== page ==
Since we couldn’t resist and were slightly curious from the name, we also ordered the baked apple dumpling ($6), which was served with vanilla ice cream. This was essentially an apple pie that was formed to somewhat resemble an extremely crispy, deep-fried dumpling.
Upon dissecting the dumpling, the apples inside were incredibly fresh. They were also not as overly syrup-laden as your standard apple pies, which truly allowed the fruit to shine. Consumed with dashes of the vanilla ice cream, which tasted like it was made in house, this was definitely a delectable dessert to finish with.
Since Tam Tam enjoyed the Oakwood so much, we ended up returning for brunch before embarking on the Grouse Grind one day. We ended up scoring a seat on the patio, which was quite pleasant and was an extension of the wooden theme in terms of decor. I ordered a coffee to start; it was relatively standard. I’m probably the only one crazy enough to partake in caffeine before a hike, but I definitely require the boost in energy.
Once again, Tam Tam ended up ordering the dish that I desired. This time, it was the albacore tuna nicoise benedict ($11), which featured poached egg, hash browns, green bean salad, Hollandoise sauce, and a corn muffin. The albacore tuna was reminiscent of that which was served in the corresponding appetizer, although it was seared to a greater extent. The sauce was passable, although relatively mild in flavour. In contrast, the salad was somewhat overdressed, but adequate as greens. Side note – does nicoise remind anyone else of the 2001 movie White Chicks?
Since I’m so much more masc, I ended up ordering the Lumberjack ($11). It consisted of scrambled eggs, house breakfast sausage, smoked bacon, hash browns, salted cucumber, and toast. The eggs were scrambled well, being soft and fluffy with a bit of a milky consistency. The salted cucumber was drenched in a similar way to the green bean salad and seemed a little neglected in terms of preparation. The bacon was crispy and gratefully not too oily. On the other hand, the potatoes were on the oilier side, although they were seasoned well. As for the sausage, it had a remarkably interesting gritty texture that can be attributed to its preparation in-house; unfortunately, it was a bit too salty. This was contrasted by the toast, which was served alone and provided some extra carbs.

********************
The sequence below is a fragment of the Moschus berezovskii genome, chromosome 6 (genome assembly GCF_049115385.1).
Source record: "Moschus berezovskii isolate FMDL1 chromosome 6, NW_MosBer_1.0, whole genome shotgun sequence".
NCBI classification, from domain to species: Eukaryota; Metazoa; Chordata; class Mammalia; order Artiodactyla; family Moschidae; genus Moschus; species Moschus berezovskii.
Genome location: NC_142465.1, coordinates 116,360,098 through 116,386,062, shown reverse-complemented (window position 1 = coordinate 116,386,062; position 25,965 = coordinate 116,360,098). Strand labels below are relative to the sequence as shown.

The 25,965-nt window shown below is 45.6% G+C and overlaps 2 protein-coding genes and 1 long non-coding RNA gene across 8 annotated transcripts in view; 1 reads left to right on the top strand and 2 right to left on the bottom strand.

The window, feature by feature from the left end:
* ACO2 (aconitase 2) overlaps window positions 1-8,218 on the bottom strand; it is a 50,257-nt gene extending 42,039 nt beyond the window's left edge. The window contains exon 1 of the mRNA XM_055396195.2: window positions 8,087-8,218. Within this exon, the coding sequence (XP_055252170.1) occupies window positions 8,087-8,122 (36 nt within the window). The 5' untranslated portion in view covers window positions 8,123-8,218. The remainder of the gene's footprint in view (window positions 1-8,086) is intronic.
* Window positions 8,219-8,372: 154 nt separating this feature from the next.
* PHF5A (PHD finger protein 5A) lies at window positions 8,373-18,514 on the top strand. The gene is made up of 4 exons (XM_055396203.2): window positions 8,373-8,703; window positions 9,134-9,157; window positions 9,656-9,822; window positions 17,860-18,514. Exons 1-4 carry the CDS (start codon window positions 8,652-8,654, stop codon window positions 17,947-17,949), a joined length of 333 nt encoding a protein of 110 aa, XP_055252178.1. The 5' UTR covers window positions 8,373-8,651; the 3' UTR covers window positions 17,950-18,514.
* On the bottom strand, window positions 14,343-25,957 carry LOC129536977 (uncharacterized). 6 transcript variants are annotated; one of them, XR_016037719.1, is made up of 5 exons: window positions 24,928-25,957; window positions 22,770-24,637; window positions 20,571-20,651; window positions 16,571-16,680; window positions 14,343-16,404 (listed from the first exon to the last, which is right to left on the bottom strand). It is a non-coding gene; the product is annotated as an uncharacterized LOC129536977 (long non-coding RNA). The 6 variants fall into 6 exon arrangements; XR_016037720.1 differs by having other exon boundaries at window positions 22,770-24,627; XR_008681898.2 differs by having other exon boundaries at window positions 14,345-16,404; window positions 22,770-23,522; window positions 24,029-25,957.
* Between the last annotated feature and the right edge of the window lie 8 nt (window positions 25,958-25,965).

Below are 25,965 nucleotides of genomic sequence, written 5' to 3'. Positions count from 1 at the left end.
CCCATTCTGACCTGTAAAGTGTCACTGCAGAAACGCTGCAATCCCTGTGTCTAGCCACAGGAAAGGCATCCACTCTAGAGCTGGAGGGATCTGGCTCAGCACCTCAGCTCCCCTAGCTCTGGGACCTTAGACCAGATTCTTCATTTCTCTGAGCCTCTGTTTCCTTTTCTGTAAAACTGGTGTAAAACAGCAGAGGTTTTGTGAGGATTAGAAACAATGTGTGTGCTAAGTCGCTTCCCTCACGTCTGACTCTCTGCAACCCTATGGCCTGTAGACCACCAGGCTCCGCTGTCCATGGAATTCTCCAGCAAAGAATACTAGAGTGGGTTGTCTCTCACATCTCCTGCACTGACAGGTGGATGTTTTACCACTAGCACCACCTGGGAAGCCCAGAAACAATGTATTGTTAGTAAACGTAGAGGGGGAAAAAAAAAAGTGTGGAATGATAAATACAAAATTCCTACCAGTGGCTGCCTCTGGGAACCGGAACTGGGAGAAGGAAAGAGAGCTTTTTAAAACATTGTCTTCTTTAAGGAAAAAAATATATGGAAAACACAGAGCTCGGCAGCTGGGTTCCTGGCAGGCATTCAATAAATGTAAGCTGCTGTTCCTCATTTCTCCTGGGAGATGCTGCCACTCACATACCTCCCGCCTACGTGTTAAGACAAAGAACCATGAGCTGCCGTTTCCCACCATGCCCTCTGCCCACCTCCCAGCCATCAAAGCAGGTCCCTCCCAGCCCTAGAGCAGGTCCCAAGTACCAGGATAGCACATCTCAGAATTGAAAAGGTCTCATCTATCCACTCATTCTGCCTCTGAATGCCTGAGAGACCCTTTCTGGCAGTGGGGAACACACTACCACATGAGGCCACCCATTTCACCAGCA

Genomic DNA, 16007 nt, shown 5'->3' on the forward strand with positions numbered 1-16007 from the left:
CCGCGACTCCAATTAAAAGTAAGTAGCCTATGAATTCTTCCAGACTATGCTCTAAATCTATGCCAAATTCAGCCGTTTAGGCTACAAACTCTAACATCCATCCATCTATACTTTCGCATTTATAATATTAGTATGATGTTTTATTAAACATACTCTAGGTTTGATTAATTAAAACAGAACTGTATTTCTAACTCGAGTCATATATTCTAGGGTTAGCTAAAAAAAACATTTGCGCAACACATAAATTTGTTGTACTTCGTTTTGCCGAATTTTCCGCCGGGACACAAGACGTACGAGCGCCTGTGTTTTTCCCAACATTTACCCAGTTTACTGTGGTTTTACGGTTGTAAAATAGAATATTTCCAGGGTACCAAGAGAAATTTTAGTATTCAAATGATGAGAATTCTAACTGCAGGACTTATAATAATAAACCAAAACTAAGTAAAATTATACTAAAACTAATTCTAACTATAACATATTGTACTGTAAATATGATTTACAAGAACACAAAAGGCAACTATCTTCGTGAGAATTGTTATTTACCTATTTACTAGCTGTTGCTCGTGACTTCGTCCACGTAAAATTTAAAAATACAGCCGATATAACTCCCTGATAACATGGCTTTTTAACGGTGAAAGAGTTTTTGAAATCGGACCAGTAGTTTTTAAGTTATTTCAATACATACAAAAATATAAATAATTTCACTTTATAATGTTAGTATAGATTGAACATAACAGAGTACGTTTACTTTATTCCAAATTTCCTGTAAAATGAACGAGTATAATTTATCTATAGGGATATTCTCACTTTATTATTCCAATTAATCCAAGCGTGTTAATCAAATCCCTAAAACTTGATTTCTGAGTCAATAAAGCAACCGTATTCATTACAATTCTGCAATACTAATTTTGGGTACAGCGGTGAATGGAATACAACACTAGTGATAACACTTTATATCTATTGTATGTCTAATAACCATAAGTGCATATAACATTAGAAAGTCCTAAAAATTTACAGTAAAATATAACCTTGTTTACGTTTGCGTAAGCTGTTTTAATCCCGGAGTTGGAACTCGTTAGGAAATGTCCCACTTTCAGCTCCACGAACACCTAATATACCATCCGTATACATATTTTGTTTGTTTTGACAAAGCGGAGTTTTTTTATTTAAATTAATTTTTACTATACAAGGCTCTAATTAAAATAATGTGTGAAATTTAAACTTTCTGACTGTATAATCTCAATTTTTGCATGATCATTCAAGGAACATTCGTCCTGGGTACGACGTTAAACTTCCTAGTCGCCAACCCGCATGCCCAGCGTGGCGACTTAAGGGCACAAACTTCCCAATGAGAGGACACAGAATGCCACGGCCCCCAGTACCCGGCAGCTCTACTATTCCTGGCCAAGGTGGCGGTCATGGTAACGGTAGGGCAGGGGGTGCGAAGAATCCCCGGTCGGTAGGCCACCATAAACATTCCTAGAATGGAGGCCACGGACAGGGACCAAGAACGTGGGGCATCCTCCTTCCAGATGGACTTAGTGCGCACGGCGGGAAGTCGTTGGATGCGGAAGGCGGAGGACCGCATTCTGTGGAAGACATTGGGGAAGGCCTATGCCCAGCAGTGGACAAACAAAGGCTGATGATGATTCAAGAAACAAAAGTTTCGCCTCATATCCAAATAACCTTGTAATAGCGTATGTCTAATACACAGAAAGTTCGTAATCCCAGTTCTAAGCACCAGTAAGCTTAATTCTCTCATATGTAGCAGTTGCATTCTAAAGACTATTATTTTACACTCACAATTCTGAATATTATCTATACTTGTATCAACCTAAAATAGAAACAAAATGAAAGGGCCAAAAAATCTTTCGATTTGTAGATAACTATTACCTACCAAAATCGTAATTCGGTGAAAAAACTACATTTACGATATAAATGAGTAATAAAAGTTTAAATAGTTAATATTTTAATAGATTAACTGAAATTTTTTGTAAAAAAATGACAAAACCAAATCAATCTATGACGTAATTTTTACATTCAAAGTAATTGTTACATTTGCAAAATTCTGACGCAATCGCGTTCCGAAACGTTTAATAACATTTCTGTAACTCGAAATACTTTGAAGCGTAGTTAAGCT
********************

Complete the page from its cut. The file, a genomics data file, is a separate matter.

On yet another occasion, Janice, Diana, and I returned to the Oakwood at 10pm on a Sunday night for growlers. The large jugs are filled with 64oz of local craft beer and are on special during that time-frame. We opted for the Red Truck Lager growler ($15). Interestingly enough, the waitress returned momentarily to inform us that the tap was somehow being uncooperative and foaming too much to properly fill the growler before giving it to us. The beer still tasted fine; I’d have to say that I’m a bit predisposed towards Red Truck after the Brewmaster’s Dinner last summer. Plus, it’s always a novelty to consume beer out of this jug and brainstorm ways in which we could bring home the empty container with us, since we couldn’t keep it.
Since beer always tastes best with even more carbs, we also ordered the All Canadian Poutine ($10). I was initially opposed to the idea of poutine in Vancouver before heading back to Montreal, but this mix of fries, gravy, curds, and smoked brisket was fun nonetheless. The gravy was rich without being too salty, and the cheese curds, while not squeaky, did not melt instantaneously. I particularly enjoyed the brisket, which was prepared well and had a pleasant, sweet undertone to it.
In the end, I enjoyed my various experiences at Oakwood. While dinner and drinks were altogether favourable, the brunch did not succeed in stuffing me full enough for the fun that is the Grouse Grind. In terms of value, the innovation and freshness of the ingredients definitely justify the reasonable price range that the Oakwood dictates. All in all, it’s easy to ascertain why this has become Tam Tam’s choice restaurant in Vancouver, particularly since that Richmond dweller hardly ever leaves his flat island.
Conclusion: Andy ate a lot.
The Oakwood Canadian Bistro
2741 West 4th Ave.
Growler/poutine photo credit: Food and Co.